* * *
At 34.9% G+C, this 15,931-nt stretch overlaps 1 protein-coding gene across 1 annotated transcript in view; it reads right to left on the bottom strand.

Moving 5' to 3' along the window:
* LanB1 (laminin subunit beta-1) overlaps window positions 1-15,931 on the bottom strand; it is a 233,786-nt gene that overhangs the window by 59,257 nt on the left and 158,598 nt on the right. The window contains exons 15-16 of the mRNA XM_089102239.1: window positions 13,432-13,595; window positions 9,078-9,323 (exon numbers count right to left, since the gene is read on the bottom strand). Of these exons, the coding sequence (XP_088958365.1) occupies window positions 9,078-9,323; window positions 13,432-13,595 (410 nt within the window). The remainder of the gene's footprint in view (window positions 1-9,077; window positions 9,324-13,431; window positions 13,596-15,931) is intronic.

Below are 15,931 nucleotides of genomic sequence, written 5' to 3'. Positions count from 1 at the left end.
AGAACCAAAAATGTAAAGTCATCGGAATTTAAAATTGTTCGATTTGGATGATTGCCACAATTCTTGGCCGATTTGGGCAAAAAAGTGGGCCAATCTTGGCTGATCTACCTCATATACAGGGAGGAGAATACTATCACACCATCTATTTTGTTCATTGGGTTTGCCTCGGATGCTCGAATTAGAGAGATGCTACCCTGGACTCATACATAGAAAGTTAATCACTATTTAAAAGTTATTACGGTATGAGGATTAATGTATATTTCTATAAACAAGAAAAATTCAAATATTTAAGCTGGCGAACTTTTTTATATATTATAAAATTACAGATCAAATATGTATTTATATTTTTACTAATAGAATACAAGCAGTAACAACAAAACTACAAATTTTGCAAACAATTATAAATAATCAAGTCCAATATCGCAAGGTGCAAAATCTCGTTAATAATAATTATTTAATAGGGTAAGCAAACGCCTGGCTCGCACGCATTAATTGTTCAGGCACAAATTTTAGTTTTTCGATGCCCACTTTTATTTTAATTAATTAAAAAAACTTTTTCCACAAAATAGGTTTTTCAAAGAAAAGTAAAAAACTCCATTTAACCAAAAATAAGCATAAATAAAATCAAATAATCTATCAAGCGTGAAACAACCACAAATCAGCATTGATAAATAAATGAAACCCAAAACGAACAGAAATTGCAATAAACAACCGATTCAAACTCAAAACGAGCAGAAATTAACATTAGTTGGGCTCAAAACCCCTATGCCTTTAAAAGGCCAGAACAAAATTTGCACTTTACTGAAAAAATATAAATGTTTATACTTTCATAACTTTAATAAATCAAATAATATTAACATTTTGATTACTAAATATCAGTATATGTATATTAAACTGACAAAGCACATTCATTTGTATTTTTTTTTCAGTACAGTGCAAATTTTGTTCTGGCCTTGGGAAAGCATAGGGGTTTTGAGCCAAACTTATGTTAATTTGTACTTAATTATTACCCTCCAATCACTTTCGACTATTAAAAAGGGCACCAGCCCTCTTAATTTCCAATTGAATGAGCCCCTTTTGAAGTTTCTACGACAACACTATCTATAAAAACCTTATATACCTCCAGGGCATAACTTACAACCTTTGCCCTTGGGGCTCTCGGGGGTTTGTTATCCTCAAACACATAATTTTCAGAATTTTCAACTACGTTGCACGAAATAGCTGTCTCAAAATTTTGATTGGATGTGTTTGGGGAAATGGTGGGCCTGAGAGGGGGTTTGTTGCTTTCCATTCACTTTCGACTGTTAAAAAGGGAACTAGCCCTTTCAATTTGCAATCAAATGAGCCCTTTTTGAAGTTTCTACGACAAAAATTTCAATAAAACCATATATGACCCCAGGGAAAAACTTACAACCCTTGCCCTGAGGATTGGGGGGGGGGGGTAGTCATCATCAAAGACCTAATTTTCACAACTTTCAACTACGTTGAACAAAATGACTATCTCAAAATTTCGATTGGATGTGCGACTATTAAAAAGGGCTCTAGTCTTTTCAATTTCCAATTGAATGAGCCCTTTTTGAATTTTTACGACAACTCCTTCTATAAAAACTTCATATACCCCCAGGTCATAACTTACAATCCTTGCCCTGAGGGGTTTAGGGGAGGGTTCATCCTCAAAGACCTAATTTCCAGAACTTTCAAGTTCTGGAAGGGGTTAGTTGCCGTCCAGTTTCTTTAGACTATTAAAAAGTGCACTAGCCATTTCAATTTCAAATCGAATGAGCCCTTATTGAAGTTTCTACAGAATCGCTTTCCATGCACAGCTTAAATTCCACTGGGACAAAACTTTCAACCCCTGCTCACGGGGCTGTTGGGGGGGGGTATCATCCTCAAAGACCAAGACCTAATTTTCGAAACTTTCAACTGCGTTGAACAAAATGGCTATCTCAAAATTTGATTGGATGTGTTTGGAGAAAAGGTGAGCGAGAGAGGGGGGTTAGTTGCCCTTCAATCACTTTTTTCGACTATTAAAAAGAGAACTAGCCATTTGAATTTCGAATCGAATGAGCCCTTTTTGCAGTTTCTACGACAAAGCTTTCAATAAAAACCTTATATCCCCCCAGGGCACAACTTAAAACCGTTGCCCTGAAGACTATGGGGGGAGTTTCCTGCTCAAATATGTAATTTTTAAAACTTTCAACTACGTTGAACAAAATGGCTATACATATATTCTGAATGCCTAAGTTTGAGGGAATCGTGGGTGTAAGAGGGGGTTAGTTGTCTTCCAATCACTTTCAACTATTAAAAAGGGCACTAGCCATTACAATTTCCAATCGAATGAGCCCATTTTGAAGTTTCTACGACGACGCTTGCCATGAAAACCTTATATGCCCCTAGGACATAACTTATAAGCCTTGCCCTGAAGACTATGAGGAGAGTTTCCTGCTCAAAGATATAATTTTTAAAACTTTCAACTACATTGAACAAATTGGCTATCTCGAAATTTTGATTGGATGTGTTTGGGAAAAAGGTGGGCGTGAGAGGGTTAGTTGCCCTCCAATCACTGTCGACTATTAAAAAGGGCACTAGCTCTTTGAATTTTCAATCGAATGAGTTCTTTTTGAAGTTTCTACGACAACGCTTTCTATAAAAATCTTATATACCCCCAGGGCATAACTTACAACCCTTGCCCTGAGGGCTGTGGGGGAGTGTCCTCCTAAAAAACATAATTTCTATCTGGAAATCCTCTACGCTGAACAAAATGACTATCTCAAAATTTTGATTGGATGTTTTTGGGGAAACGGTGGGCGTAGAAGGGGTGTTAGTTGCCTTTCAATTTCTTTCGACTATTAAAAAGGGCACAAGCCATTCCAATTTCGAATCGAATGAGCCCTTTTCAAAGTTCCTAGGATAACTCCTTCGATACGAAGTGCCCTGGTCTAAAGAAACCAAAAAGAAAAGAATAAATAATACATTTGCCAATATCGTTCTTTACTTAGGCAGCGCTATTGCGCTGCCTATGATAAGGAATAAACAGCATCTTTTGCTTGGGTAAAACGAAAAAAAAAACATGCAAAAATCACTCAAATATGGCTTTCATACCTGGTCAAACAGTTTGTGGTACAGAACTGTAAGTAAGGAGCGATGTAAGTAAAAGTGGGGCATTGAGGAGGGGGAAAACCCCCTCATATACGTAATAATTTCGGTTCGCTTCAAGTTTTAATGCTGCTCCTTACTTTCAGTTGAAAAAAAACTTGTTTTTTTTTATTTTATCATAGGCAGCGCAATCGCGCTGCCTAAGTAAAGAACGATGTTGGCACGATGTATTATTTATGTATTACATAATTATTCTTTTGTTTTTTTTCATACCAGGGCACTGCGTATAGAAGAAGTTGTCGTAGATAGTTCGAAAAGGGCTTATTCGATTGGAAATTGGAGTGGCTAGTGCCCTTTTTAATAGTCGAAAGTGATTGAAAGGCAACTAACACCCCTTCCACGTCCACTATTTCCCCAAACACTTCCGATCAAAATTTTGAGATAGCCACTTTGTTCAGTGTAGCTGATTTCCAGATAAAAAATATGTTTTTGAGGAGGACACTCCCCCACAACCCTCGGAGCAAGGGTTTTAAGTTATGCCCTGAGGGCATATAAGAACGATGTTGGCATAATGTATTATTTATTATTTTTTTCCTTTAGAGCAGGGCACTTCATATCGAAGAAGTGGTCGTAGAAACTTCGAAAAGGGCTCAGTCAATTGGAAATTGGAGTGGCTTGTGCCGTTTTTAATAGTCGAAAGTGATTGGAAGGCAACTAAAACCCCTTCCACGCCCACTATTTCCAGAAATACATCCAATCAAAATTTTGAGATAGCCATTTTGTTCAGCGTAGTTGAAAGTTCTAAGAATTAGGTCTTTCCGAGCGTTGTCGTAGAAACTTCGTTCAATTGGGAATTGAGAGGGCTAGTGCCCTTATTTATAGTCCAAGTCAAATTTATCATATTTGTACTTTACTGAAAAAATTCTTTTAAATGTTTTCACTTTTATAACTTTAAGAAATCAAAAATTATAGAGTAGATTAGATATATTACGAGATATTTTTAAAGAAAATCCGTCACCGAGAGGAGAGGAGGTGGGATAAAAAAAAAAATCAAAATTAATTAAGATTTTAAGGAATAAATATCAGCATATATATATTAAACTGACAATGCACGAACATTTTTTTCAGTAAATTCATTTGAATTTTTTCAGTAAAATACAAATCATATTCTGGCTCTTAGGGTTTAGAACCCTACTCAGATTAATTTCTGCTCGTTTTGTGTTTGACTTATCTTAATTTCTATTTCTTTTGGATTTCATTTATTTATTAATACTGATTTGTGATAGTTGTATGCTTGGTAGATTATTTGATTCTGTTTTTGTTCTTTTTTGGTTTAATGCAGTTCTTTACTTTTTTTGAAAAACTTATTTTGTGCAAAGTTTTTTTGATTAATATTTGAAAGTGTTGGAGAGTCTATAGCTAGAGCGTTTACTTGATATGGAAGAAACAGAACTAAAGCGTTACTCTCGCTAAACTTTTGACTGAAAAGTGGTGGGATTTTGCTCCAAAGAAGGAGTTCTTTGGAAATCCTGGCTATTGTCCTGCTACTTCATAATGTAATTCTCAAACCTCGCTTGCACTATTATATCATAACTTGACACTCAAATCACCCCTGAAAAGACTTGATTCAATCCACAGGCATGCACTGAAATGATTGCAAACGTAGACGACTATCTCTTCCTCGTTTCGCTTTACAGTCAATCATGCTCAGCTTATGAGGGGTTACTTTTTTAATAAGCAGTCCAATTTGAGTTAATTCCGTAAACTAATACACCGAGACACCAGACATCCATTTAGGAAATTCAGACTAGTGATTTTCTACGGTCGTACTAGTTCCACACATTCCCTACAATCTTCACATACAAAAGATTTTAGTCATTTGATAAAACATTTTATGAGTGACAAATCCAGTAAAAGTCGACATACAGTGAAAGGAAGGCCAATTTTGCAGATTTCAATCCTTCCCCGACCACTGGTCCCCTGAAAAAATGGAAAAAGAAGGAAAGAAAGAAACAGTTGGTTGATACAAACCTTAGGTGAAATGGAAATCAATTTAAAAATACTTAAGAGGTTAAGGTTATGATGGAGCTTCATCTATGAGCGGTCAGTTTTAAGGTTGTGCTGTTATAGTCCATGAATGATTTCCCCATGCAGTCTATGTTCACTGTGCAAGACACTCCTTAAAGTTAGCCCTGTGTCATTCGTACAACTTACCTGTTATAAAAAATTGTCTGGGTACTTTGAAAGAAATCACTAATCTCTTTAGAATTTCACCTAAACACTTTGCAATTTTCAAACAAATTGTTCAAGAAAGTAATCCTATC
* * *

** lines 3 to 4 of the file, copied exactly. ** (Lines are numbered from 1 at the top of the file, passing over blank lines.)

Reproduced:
* LanB1 (laminin subunit beta-1) overlaps window positions 1-15,931 on the bottom strand; it is a 233,786-nt gene that overhangs the window by 59,257 nt on the left and 158,598 nt on the right. The window contains exons 15-16 of the mRNA XM_089102239.1: window positions 13,432-13,595; window positions 9,078-9,323 (exon numbers count right to left, since the gene is read on the bottom strand). Of these exons, the coding sequence (XP_088958365.1) occupies window positions 9,078-9,323; window positions 13,432-13,595 (410 nt within the window). The remainder of the gene's footprint in view (window positions 1-9,077; window positions 9,324-13,431; window positions 13,596-15,931) is intronic.

Below are 15,931 nucleotides of genomic sequence, written 5' to 3'. Positions count from 1 at the left end.